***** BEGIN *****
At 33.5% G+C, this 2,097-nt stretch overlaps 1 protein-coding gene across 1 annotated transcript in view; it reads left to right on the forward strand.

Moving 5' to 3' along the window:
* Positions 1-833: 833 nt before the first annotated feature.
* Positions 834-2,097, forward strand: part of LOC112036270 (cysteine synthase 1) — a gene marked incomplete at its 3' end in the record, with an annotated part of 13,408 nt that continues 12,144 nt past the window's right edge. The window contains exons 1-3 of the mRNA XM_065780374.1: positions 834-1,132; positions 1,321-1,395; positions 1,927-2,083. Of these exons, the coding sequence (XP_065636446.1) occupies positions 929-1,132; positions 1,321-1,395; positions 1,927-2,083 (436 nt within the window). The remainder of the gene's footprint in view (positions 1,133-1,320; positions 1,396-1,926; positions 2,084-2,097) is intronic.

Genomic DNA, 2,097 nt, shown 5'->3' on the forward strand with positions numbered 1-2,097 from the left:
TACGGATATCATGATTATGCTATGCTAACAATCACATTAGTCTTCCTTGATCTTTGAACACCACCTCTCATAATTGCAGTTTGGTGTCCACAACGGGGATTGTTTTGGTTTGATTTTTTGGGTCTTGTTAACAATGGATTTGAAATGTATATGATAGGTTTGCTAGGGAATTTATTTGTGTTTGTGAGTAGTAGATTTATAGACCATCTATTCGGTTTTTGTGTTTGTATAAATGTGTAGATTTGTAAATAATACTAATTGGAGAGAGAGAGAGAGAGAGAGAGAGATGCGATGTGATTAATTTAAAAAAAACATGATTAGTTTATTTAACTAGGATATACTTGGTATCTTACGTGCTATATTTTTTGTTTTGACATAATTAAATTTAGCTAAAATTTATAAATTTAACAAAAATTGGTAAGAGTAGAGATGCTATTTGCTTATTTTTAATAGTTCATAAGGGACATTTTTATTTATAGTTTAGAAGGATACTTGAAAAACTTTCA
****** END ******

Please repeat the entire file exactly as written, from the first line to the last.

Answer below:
At 33.5% G+C, this 2,097-nt stretch overlaps 1 protein-coding gene across 1 annotated transcript in view; it reads left to right on the forward strand.

Moving 5' to 3' along the window:
* Positions 1-833: 833 nt before the first annotated feature.
* Positions 834-2,097, forward strand: part of LOC112036270 (cysteine synthase 1) — a gene marked incomplete at its 3' end in the record, with an annotated part of 13,408 nt that continues 12,144 nt past the window's right edge. The window contains exons 1-3 of the mRNA XM_065780374.1: positions 834-1,132; positions 1,321-1,395; positions 1,927-2,083. Of these exons, the coding sequence (XP_065636446.1) occupies positions 929-1,132; positions 1,321-1,395; positions 1,927-2,083 (436 nt within the window). The remainder of the gene's footprint in view (positions 1,133-1,320; positions 1,396-1,926; positions 2,084-2,097) is intronic.

Genomic DNA, 2,097 nt, shown 5'->3' on the forward strand with positions numbered 1-2,097 from the left:
TACGGATATCATGATTATGCTATGCTAACAATCACATTAGTCTTCCTTGATCTTTGAACACCACCTCTCATAATTGCAGTTTGGTGTCCACAACGGGGATTGTTTTGGTTTGATTTTTTGGGTCTTGTTAACAATGGATTTGAAATGTATATGATAGGTTTGCTAGGGAATTTATTTGTGTTTGTGAGTAGTAGATTTATAGACCATCTATTCGGTTTTTGTGTTTGTATAAATGTGTAGATTTGTAAATAATACTAATTGGAGAGAGAGAGAGAGAGAGAGAGAGATGCGATGTGATTAATTTAAAAAAAACATGATTAGTTTATTTAACTAGGATATACTTGGTATCTTACGTGCTATATTTTTTGTTTTGACATAATTAAATTTAGCTAAAATTTATAAATTTAACAAAAATTGGTAAGAGTAGAGATGCTATTTGCTTATTTTTAATAGTTCATAAGGGACATTTTTATTTATAGTTTAGAAGGATACTTGAAAAACTTTCA